Republican clerk’s ‘human error’ corrected, swings Wisconsin Supreme Court election in GOP’s favor
Talk of a Republican-backed recount of a tightly-contested Wisconsin Supreme Court election has been put on hold for now following the revelation that over 14,000 votes from the strongly-Republican Milwaukee suburb of Brookfield were left out of initial vote counts. The Brookfield votes have taken Republican incumbent State Supreme Court Justice David Prosser from a nearly 300-vote deficit to a 7,582-vote lead over his challenger, Democratic Assistant Attorney General JoAnne Kloppenburg.
The discrepancy was the result of human error. Waukesha County, home to Brookfield, stores election results in an electronic database. County Clerk Kathy Nickolaus said Thursday:
It’s important to stress that this is not a case of extra votes or extra ballots being found. this is human error, which I apologize for – which is common in this process, which is why the state requires us to conduct a canvass. Every person in Waukesha County that voted on April 5th, their votes counted. After the error was discovered in Brookfield, I reviewed all the other votes with our board of canvass, from every municipality. We have now verified all the results, and are confident that they have been properly reported to the Government Accountability Board.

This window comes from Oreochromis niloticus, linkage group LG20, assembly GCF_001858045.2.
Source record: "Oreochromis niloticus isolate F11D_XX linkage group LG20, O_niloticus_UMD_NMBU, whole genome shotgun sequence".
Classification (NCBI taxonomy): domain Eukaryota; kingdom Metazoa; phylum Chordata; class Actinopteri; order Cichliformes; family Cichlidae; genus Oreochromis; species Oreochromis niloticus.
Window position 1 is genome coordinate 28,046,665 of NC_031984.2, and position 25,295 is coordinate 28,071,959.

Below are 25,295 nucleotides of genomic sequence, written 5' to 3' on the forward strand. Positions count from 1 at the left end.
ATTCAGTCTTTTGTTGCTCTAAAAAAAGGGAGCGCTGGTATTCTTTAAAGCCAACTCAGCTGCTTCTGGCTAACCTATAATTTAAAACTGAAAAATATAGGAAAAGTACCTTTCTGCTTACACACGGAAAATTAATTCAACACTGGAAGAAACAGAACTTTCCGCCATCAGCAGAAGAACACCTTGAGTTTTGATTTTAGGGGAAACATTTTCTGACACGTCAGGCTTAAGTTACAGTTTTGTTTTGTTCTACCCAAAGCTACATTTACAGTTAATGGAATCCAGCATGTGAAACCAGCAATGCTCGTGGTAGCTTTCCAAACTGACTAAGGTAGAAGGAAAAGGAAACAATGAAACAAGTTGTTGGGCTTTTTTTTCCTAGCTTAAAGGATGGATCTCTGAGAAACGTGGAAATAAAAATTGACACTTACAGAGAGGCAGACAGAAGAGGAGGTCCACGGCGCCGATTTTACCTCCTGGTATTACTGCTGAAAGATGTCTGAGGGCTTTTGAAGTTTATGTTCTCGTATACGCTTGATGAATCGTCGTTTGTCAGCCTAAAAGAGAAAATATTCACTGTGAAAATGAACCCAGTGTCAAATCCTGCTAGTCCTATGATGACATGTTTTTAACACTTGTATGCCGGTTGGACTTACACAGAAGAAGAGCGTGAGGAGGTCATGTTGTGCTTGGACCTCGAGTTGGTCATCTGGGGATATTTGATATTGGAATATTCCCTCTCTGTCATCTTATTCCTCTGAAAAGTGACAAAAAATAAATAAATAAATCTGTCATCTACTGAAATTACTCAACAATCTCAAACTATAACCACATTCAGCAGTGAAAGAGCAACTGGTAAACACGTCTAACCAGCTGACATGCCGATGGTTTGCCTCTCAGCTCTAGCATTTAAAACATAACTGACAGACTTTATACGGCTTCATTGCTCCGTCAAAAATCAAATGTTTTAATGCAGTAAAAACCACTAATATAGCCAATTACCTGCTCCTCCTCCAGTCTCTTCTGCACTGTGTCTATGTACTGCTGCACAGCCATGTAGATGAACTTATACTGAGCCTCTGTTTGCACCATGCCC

Nickolaus says that she had failed to properly log the votes in the Microsoft Access database she uses to keep track of election results. Her system of using a database that she alone has access to has come under fire in the past. When asked last year by a county auditing board to consider using an online system that would allow other Waukesha County employees to view election results, Nickolaus said only that she would consider doing so. She was reprimanded at the meeting for simply grinning when asked to make the Waukesha election process more transparent.
Nickolaus’s unfettered and exclusive access to county election results, along with her political leanings, have led some to question the integrity of the new votes that she reported. Wisconsin State Journal reporter Mary Spicuzza said on Twitter:
Kathy Nickolaus worked for Assembly Republican Caucus when Prosser was Speaker. Caucus is controlled by speaker, so he is her former boss.
The Milwaukee Journal-Sentinel reports that the caucus was one of several shut down as a result of ethics investigations. Nickolaus is also the president emeritus of the Republican Women of Waukesha County. Democrats on the board that reviewed election results, however, believe Nickolaus’s account.
Election reform advocate Brad Friedman reports on his blog that unless allegations of fraud are formally made, the results will likely remain official. Under Wisconsin law, the state is required to pay for a recount only if the margin of victory is within 0.5 percent. With approximately 1.5 million ballots coming in this election, the 7,582 new votes put Prosser a fraction of a percentage point over 0.5 (.0505 to be precise), meaning Kloppenburg would have to foot the bill herself if she wants to seek a recount.